Posted by Sid Smith on Oct 6, 2023

49 years ago this week, Red, the final King Crimson studio album of the 1970s was released. Although the band famously 'ceased to exist' by the time the album hit the shops, it went on to become one of the most widely acclaimed releases in King Crimson's extensive back catalogue.

Although the album's anthemic closer, Starless, had been trailed on tour earlier in the year, all of the other studio cuts were brand new compositions worked out during what proved to be a sometimes difficult recording session at London's Olympic Studios. The title track didn't receive its live premier until 1981 when it was included in the setlist of the new incarnation of the band.

In more recent times, all of the tracks, save the live improvisation, Providence, have been reimagined by the current version of King Crimson with One More Red Nightmare and Fallen Angel joining Starless and the title track on the setlist.

Perhaps more than any other King Crimson album, Red captures the sense of change and expectation that permeated the air as Bill Bruford, Robert Fripp, and John Wetton entered Olympic Studios on 8th July 1974. The tangible sense of momentum within both band and management had been reinforced in part by the triumphant culmination of months of touring at New York’s Central Park just seven days earlier. Fripp noted that this was “the first gig since the 1969 Crimson where the bottom of my spine registered ‘out of this world‘ to the same degree”.

Most in the Crimson camp sensed they were on the edge of breaking into the big league of commercial popularity following their return to the UK. Yet alongside such optimism, doubt and uncertainty were present especially on Fripp’s part, then actively considering taking a sabbatical from the band in order to follow up the spiritual awakening experienced after reading the work of JG Bennett.

Unaware of his inner turmoil, Bruford and Wetton had to deal head-on with its fall-out as Fripp informed them he would be withholding his opinion during the recording sessions. Much like the portraits used on the cover (immediately christened by the band themselves, “the good, the bad and the ugly”), it was against this backdrop of shadow and light that the recording of the 7th King Crimson studio album took place.

Red was the first piece the trio tackled. Although elements of it had surfaced in rehearsals in May, as well as sound checks and during live improvisations, this was the first time the bulldozing piece had been formally laid out. Although long-acknowledged as a crucial part of the Crimson canon, Red’s appearance on the album was by no means certain with Bruford initially unconvinced about its see-saw melody. “I said fine, we don't have to use it” recalls Fripp “John urged for its inclusion. Bill said something along the lines of 'I don't get it, but if you both say it's good I believe you’”.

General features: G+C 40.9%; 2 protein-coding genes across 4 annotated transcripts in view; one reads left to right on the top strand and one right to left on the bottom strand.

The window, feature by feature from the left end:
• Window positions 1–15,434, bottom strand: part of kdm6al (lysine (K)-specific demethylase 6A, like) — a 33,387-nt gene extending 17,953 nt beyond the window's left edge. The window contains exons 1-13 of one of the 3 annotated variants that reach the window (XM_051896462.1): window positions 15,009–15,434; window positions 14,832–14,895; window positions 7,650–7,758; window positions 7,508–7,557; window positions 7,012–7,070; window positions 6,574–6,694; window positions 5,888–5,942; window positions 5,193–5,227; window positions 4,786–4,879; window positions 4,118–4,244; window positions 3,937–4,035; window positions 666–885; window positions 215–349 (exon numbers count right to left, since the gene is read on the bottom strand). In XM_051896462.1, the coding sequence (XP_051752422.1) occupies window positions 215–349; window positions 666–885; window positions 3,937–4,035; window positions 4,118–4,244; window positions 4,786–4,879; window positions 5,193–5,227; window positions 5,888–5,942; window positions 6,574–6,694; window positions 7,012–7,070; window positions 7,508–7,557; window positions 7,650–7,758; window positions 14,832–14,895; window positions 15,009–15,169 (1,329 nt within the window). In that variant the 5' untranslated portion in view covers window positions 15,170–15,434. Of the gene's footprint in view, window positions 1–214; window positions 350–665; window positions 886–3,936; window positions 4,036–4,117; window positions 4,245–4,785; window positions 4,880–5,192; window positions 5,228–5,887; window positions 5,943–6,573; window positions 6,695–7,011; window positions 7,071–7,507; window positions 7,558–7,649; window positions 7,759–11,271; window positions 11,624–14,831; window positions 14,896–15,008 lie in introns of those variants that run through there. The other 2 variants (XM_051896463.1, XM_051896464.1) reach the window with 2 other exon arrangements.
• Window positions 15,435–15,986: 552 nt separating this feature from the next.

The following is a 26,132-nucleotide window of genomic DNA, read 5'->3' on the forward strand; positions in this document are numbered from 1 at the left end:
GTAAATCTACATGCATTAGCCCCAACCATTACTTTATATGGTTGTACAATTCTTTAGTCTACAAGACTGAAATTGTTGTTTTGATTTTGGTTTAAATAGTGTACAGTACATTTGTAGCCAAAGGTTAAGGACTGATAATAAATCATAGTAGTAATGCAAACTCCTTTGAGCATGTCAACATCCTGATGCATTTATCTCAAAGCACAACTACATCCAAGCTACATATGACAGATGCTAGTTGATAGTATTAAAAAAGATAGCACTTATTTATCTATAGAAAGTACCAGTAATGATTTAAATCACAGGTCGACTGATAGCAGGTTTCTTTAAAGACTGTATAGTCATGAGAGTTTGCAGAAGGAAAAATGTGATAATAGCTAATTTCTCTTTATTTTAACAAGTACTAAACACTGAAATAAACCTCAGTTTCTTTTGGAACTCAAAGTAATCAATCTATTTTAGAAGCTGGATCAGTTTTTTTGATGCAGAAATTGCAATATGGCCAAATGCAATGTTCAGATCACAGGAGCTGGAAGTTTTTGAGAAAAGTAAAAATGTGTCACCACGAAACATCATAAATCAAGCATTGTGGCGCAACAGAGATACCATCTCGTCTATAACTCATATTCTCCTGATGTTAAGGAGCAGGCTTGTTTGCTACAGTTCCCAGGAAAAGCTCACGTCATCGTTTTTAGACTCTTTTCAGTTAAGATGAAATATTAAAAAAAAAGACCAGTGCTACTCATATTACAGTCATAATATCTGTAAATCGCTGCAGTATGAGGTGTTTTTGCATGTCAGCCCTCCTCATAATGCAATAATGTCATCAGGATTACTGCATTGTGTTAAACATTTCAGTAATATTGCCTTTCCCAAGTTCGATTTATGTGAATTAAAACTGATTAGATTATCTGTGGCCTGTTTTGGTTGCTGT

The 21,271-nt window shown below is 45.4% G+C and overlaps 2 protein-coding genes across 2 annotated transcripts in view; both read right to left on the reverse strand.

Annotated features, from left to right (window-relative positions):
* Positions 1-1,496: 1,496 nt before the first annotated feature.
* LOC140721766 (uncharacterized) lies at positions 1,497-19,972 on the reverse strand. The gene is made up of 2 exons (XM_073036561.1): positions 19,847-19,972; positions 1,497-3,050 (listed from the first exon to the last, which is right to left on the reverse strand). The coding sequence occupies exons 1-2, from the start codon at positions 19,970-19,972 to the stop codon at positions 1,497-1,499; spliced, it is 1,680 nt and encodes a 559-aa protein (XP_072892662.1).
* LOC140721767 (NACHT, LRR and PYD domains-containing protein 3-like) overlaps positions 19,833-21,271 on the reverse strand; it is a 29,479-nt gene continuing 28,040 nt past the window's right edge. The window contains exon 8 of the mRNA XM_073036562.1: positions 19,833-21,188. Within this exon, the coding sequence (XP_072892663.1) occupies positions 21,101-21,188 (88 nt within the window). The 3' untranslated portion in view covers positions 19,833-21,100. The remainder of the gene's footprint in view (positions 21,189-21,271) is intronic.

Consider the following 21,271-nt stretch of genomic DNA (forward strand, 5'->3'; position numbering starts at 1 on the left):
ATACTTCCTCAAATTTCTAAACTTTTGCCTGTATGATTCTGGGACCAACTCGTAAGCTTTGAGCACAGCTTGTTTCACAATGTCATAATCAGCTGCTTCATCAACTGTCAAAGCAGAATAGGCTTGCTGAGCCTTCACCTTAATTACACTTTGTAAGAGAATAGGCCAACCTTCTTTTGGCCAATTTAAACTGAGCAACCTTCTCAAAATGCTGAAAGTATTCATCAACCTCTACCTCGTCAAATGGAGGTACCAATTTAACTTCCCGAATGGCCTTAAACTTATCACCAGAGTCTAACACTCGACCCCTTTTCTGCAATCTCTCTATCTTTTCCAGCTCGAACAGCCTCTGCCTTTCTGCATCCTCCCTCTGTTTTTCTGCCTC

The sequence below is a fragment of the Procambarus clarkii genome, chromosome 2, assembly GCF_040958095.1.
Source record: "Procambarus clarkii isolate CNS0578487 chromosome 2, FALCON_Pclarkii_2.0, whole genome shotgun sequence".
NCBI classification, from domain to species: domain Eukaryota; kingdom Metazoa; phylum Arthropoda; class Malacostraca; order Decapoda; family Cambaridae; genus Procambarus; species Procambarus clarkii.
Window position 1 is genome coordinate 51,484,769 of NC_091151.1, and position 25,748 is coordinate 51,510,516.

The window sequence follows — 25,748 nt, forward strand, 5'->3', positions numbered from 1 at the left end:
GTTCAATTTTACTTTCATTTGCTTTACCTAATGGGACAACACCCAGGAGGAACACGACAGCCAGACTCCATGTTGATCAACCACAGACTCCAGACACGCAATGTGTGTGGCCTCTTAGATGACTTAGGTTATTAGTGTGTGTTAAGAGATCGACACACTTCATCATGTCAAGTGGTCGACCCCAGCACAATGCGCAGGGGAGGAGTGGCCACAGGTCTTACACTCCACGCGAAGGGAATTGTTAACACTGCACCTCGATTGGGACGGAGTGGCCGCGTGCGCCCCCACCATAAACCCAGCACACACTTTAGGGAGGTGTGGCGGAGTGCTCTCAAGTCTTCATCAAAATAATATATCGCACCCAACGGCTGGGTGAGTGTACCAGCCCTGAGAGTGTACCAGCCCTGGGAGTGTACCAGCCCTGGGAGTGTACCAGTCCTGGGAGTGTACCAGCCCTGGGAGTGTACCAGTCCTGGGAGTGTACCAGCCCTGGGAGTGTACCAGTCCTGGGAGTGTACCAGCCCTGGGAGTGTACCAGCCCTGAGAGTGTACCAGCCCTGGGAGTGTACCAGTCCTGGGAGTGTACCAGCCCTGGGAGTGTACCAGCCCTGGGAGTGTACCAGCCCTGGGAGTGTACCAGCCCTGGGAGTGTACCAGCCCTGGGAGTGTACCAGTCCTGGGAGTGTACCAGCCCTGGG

The brooding cello section on Red marks the first appearance of guest players on a Crimson album since 1971. Others included oboist Robin Miller and cornet player, Mark Charig (both of whom had last appeared on Islands) providing distinctive contributions to Fallen Angel, a track built in part from an unused Wetton ballad called Woman and a Fripp riff first used by the LTIA quintet in October 1972. Perhaps the most significant guest however was KC founding member, Ian McDonald. Wetton in particular was keen to see join him the line-up on a permanent basis: “My thinking was that Ian in the band would have possibly pushed us into Pink Floyd territory, out of the cult status that we were just beginning to move out of."

McDonald’s appearance on One More Red Nightmare adds a jazzy grit to the arpeggiated part that had been developed from live improvisations as far back as the first sessions with Jamie Muir in 1972. The track is of course notable for its exhilarating cymbal breaks. “They’ve become a bit legendary in part because of the fabulous trashy 20-inch Zilko cymbal I found in the rehearsal room rubbish bin” recalls Bruford. “Much of my contribution was inspired by Billy Cobham, who was hugely influential at the time.”

The inclusion of the live improvisation, Providence, continued a practice begun on the previous album, Starless and Bible Black, and one born from necessity. “We were always short of material. We resorted to live improvisations which were more or less effectively disguised as such by avoiding or removing any applause,” explains Bruford. Starless had been part of the live set since mid-March. Now honed and refined, it receives its definitive recording here, touching upon all aspects of Crimson’s history along the way. Hair-raising contributions from guests Mel Collins and Robin Miller, as well as uncredited cello and double bass players whose dramatic appearance at the climax of the track, adds heft and weight to its magisterial power.

“We always knew that Red should start the album and Starless should finish it. It makes the album sequence like a live show,” observes Wetton. If Starless was partly an elegy to Crimson’s past, saluting the grandeur that had made such an impression in 1969, then Red was definitely a prediction of things to come. The album’s legacy continues to be felt long after Fripp’s announcement in September 1974 that the band had “ceased to exist”. A proto-heavy metal sound, it is also frequently cited as an influence on musicians as diverse Henry Rollins, Curt Cobain, and Tool. In 2000 The Mojo Collection assessed Red as “that rarest of records, the sound of a line-up quitting while ahead” seems especially apt.